At Redwood Bank, our people are firmly at the heart of everything we do. We understand that when you, our customers, work with us, you want and expect a personal relationship to enable quick decision making and flexible solutions. This is why we’ve taken some time out to speak to the people that power Redwood Bank.
Louise Jackson, Head of Portfolio Management
Most people who work with Louise will attest to her upbeat and positive outlook on life. She starts her day early so she can fit in her workout routine and then heads off to work, full of energy and ambition. Redwood’s Head of Portfolio Management talks us through her career highs and… highs.
What gets you out of bed in the morning?
My alarm clock. I like to exercise and meditate first thing in the morning, as it sets me up for a busy day. I get up around 5.30am so that I can fit both into my daily schedule.
As Head of Portfolio Management, what does your job involve?
I’m responsible for what happens lending-wise on a customer’s account once the Credit Operations team have drawn down the loan. That could range from undertaking an initial file check, to annual reviews and general loan account servicing, and to dealing with any customers who are in the difficult position of being unable to meet their loan repayments.
How long have you been in the job?
I joined Redwood in August 2019 as Head of Credit and earlier this year moved over to Portfolio Management. My key objective within this role was to lead, grow and develop a team that provides comprehensive support for our lending customers.
What did you do prior to this?
Apart from a short stint in Retail Management back in 1997, I’ve worked in banking for my entire career and have been lucky enough to see different aspects of the industry at different sizes of institutions. Immediately before joining Redwood I worked for one of the big four banks, and I can definitely confirm that working in a smaller, nimbler bank is better.
What are the main aims and objectives of the Portfolio Management team?
My team falls into two distinct halves, one half deals with our customers who are in a good place from a payments point of view and who deals with ongoing customer relationships, and the other half is the team that steps in to help when things don’t go quite to plan.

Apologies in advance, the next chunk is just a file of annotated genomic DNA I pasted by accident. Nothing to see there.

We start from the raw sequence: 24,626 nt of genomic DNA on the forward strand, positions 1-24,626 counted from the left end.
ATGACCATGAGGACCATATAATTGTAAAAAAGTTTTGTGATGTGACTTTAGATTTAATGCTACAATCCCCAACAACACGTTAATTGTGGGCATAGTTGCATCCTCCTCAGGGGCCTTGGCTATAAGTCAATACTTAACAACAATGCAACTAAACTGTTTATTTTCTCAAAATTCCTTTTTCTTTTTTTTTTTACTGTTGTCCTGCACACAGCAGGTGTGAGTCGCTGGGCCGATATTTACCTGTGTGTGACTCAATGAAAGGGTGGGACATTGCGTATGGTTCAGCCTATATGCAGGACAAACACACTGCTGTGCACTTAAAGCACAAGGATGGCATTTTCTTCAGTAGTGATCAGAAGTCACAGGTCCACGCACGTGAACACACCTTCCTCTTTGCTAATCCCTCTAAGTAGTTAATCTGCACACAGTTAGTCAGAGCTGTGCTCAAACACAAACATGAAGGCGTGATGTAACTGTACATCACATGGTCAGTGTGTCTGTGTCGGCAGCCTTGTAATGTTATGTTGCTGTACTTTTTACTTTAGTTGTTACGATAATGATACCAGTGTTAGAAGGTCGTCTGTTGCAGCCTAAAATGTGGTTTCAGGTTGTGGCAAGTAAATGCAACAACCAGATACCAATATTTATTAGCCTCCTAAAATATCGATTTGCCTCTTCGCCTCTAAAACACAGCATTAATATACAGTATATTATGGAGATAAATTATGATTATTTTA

Our main aim at all times, is to work in the best interests of the customer and the Bank and react quickly to the customer’s needs.
If you were not doing this what would you be doing instead?
There are so many things I’d like to be doing but I think I’ll always be looking to use my knowledge, built up over the years, to help businesses thrive.
When I first started out, I didn’t really know what I wanted to do, apart from journalism. I was lucky enough to try it and be able to say that career just wasn’t for me. I already had held a job in banking before I had this opportunity, so I went back to it and started to take it more seriously.
What’s the best part of your job?
It’s a cliché I know, but having the satisfaction of a job well done, is the best part for me, but I can only say that because I’ve got a great team behind me.
What has been your proudest achievement with Redwood to date?
It’s been such a whirlwind of activity this year that it’s hard to pick anything out but there are two things. The first one was the call from Gary, our CEO, asking me if I would take the Portfolio Management job, which meant that things had gone well so far. Secondly, when we started to build up the team on a permanent basis, it was the sheer level of interest from my colleagues within the Bank who were interested in joining the department, which was a massive bonus.
How do you see Redwood evolving in the next two years?
I think we will go from strength to strength as we’ve grown despite all the issues of COVID-19 and Brexit in the background. We’ll add new products and build new partnerships and it will continue to be a great place to work.
What keeps you up at night/anything on your mind?
It’s the "what happens next" thought. It’s been a tough economic ride this year and I think that’s only likely to get worse into 2021 as the furlough scheme comes to an end.
However, no one knows what the future holds, which I guess is also what makes life so exciting. I can see there will be some fundamental changes to the UK economy which we’ll need to anticipate and react to as quickly as we can, but we will embrace both the challenges and finding the solutions to overcome them.
What three people, dead or alive, would you invite to your ultimate dinner party?
That’s a tough one! I’d obviously want to have one more chance to have dinner with special family members who are no longer here, but I’d also like to get three inspirational women round the table so maybe Golda Meir, Margaret Thatcher and Tanni Grey-Thompson.